Hearing aids could cut the risk of dementia for people with hearing difficulties, new research has suggested.
The findings have been hailed as an “important first step”.
Could push back dementia risk by 5 years
Research saw scientists look at 2,114 hearing-impared patients over the age of 50 from the National Alzheimer’s Co-ordinating Centre.
The study found that a third of participants who used hearing aids had not developed dementia five years after their mild cognitive impairment (MCI) diagnosis. Comparatively, one in five people not using hearing aids did not develop dementia in the same time period.
The percentage of participants who had not developed dementia five years after the baseline MCI diagnosis was 19 per cent for non-users of hearing aids and 33 per cent for those using hearing aids.
Lead researcher Dr Magda Bucholc, of Ulster University, said: “We measured the time for progression from MCI to dementia in individuals using hearing aids and those with uncorrected hearing impairment, and found that use of hearing aids was associated with a two-year slower conversion to dementia.
“Some may say this constitutes a modest finding overall; however, in my opinion, given there is no disease-modifying treatment for dementia, even a small beneficial effect of hearing loss treatment in delaying the disease can have significant implications for public health.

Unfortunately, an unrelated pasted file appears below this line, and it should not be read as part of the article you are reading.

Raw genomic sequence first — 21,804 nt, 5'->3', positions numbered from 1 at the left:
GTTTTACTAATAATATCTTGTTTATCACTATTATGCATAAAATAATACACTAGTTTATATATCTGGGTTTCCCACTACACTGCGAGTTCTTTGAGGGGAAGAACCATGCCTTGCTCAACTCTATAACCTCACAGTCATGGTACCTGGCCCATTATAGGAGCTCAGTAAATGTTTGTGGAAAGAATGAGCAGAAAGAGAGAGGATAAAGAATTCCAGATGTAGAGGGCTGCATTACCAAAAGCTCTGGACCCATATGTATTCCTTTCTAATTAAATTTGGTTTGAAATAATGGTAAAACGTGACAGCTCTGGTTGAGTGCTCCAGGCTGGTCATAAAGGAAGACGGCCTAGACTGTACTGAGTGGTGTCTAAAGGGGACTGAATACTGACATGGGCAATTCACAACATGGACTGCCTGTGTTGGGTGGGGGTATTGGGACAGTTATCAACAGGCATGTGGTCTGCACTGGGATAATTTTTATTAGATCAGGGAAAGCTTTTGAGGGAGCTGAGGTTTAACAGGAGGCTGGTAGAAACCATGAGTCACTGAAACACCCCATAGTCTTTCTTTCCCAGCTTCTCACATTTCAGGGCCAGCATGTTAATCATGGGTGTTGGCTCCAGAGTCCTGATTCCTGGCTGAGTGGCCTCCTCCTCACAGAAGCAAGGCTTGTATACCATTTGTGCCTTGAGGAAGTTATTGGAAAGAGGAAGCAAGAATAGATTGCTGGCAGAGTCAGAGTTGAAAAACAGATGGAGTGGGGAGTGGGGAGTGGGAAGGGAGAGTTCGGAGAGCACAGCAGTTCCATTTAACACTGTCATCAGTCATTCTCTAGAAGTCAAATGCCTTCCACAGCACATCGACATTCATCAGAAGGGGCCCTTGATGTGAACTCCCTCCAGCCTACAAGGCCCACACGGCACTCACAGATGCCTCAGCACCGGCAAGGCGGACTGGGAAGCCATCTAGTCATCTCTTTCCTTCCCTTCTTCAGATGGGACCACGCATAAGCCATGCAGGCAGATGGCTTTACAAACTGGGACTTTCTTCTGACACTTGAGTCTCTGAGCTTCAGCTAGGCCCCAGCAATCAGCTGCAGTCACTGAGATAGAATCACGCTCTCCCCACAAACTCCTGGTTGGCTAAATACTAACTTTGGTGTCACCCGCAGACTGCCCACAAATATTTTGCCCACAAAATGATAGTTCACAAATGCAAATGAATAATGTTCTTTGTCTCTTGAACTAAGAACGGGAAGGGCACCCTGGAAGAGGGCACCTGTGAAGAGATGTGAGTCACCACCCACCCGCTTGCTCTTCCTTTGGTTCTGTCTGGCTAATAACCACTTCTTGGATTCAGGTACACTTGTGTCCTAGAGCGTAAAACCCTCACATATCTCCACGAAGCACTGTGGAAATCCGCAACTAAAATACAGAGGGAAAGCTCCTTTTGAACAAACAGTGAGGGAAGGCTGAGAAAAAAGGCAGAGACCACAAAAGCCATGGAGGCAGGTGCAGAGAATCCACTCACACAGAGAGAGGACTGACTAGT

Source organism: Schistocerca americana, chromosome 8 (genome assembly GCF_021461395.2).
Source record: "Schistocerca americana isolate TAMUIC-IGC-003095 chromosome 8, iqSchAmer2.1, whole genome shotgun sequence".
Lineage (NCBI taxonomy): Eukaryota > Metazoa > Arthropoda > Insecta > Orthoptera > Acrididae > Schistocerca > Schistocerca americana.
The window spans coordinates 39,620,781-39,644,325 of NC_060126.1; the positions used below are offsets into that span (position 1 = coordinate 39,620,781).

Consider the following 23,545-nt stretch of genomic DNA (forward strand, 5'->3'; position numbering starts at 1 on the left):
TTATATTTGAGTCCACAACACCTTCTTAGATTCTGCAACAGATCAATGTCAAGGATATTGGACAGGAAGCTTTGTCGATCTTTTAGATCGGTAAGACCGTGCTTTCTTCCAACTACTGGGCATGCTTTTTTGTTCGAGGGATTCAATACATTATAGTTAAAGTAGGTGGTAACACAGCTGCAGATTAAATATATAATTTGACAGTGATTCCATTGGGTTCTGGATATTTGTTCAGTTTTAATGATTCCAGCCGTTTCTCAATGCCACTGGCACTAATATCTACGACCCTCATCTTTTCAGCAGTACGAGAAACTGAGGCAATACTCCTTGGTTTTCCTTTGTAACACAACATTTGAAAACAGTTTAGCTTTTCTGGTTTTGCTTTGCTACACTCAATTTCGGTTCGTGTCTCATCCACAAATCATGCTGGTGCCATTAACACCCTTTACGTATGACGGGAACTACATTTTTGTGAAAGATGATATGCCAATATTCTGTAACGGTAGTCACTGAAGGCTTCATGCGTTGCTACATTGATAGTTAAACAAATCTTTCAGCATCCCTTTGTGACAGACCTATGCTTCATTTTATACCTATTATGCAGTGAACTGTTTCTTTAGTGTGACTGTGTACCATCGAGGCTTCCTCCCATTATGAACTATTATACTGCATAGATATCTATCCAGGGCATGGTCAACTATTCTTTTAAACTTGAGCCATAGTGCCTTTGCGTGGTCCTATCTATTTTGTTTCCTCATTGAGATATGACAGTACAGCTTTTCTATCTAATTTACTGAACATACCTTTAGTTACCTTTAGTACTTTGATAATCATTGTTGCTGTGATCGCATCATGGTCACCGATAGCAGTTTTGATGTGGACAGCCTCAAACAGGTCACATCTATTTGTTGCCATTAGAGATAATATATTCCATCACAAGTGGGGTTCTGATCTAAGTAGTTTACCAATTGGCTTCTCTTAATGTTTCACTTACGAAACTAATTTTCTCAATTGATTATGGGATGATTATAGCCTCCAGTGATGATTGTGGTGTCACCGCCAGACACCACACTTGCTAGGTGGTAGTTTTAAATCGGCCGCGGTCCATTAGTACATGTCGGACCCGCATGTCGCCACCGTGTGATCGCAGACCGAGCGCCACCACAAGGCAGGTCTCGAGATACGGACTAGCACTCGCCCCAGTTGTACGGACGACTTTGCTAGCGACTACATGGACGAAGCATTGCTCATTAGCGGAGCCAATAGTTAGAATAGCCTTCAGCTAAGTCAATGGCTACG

"In fact, studies show that delaying the onset of dementia by even two years would have substantial economic and societal effects."
The research was published in the journal Alzheimer's & Dementia: Translational Research and Clinical Interventions.
Dr Ralph Holme, executive director of research at the national hearing loss charity RNID, said: “It is well established that hearing loss is associated with an increased risk of dementia, and this new research supports the growing view that the use of hearing aids may help slow its onset.
“Further research is needed to definitively show this, but clearly taking early action to address your hearing loss can only be a good thing. RNID is helping to fund vital research to understand why hearing loss and dementia are linked.”